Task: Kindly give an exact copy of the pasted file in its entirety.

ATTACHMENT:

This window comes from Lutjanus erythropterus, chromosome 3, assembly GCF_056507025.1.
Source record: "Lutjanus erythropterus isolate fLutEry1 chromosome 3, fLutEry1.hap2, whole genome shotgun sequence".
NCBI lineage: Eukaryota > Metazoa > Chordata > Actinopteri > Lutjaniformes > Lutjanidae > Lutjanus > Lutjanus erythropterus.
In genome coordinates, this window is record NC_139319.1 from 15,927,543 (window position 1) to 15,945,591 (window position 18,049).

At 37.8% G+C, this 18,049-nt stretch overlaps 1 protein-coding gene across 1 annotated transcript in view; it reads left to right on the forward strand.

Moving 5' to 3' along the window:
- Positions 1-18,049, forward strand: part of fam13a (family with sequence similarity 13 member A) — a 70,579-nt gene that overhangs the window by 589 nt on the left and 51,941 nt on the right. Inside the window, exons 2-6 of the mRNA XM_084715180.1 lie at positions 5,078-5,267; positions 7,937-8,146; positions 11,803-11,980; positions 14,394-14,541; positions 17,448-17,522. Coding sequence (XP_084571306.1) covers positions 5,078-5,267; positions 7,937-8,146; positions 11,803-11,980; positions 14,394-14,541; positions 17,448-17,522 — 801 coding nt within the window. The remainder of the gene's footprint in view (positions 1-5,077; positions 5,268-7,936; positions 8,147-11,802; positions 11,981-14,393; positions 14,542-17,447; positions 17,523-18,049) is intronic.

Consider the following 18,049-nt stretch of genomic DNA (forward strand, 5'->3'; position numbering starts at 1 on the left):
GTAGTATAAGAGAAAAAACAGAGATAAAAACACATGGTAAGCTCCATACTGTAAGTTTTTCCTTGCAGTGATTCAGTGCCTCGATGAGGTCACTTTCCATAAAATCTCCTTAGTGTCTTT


This window comes from Lutjanus erythropterus, chromosome 3, assembly GCF_056507025.1.
Source record: "Lutjanus erythropterus isolate fLutEry1 chromosome 3, fLutEry1.hap2, whole genome shotgun sequence".
NCBI lineage: Eukaryota > Metazoa > Chordata > Actinopteri > Lutjaniformes > Lutjanidae > Lutjanus > Lutjanus erythropterus.
In genome coordinates, this window is record NC_139319.1 from 15,927,543 (window position 1) to 15,945,591 (window position 18,049).

At 37.8% G+C, this 18,049-nt stretch overlaps 1 protein-coding gene across 1 annotated transcript in view; it reads left to right on the forward strand.

Moving 5' to 3' along the window:
- Positions 1-18,049, forward strand: part of fam13a (family with sequence similarity 13 member A) — a 70,579-nt gene that overhangs the window by 589 nt on the left and 51,941 nt on the right. Inside the window, exons 2-6 of the mRNA XM_084715180.1 lie at positions 5,078-5,267; positions 7,937-8,146; positions 11,803-11,980; positions 14,394-14,541; positions 17,448-17,522. Coding sequence (XP_084571306.1) covers positions 5,078-5,267; positions 7,937-8,146; positions 11,803-11,980; positions 14,394-14,541; positions 17,448-17,522 — 801 coding nt within the window. The remainder of the gene's footprint in view (positions 1-5,077; positions 5,268-7,936; positions 8,147-11,802; positions 11,981-14,393; positions 14,542-17,447; positions 17,523-18,049) is intronic.

Consider the following 18,049-nt stretch of genomic DNA (forward strand, 5'->3'; position numbering starts at 1 on the left):
GTAGTATAAGAGAAAAAACAGAGATAAAAACACATGGTAAGCTCCATACTGTAAGTTTTTCCTTGCAGTGATTCAGTGCCTCGATGAGGTCACTTTCCATAAAATCTCCTTAGTGTCTTT